But it’s not news. Way back in the 2nd century, the vital Christian theologian Tertullian left the church after it became the official religion of Rome because now that it had status it was pulling in all the wrong people. Tibetan Buddhism — which for centuries was also the temporal authority in Tibet — had specific religious figures and practices which were understood to be necessary when monasteries got too full of themselves.

Today the term of art in New Age-ish communities for this phenomenon is “spiritual bypassing,” “a tendency to use spiritual ideas and practices to sidestep or avoid facing unresolved emotional issues, psychological wounds, and unfinished developmental tasks,” which was coined in the early 1980s by Buddhist and psychotherapist John Welwood. But I think the more potent term was coined by Chogyum Trunpa Rimpoche as early as 1973 (probably earlier): “spiritual materialism.” Put simply, it is the idea that you can use spiritual blessings or realizations to gain status in exactly the same way that you would use a fancy car or suit.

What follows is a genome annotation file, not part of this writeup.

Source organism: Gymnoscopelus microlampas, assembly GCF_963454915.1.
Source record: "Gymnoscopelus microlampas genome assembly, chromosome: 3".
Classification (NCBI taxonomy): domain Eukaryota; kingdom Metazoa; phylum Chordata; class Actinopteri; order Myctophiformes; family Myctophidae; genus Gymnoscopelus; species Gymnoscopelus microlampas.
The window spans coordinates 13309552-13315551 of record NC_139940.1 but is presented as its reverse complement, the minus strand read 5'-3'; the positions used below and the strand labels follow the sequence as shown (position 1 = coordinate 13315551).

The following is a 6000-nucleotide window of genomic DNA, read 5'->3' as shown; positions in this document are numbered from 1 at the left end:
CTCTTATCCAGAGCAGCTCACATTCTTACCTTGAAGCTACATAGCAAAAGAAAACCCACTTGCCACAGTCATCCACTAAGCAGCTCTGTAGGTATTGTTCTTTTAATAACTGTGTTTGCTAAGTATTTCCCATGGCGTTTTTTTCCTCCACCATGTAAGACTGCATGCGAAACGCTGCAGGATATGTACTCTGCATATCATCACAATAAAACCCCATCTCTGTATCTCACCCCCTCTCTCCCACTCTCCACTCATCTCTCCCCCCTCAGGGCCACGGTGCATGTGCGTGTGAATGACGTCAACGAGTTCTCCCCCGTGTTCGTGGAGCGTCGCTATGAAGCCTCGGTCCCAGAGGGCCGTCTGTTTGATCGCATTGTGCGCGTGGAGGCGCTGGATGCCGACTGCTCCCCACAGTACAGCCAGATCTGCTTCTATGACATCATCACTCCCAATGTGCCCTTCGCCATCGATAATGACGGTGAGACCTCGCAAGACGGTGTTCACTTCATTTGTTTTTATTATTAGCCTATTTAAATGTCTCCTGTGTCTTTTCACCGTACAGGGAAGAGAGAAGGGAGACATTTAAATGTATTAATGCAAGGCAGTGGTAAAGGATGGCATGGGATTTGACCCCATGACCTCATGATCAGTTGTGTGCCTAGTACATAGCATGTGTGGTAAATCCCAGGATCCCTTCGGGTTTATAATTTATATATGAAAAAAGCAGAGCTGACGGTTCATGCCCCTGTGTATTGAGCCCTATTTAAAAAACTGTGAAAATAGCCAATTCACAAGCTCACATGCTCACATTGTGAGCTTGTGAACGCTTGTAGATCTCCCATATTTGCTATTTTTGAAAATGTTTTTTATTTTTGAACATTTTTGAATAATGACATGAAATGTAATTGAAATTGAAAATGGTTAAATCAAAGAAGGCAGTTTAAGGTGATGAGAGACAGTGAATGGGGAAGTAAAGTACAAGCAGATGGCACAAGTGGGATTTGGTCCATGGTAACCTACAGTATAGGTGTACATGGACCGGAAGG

The point is not that “the wrong people” go into spirituality so that they can be spiritually materialistic — although that is absolutely a problem. The point is that anyone who is in fact engaging in a serious spiritual practice is going to have to work their way through spiritual materialism. Much like deciding to be celibate doesn’t automatically resolve all of your psychosexual issues, bur often brings them right up to the surface to be wrestled with, engaging in spiritual practice doesn’t automatically make you humble or egoless. On the contrary, it means you have to work through that stuff. It’s not only easy to get caught up in it, but working through the kind of ego that would catch you up in it is exactly the point.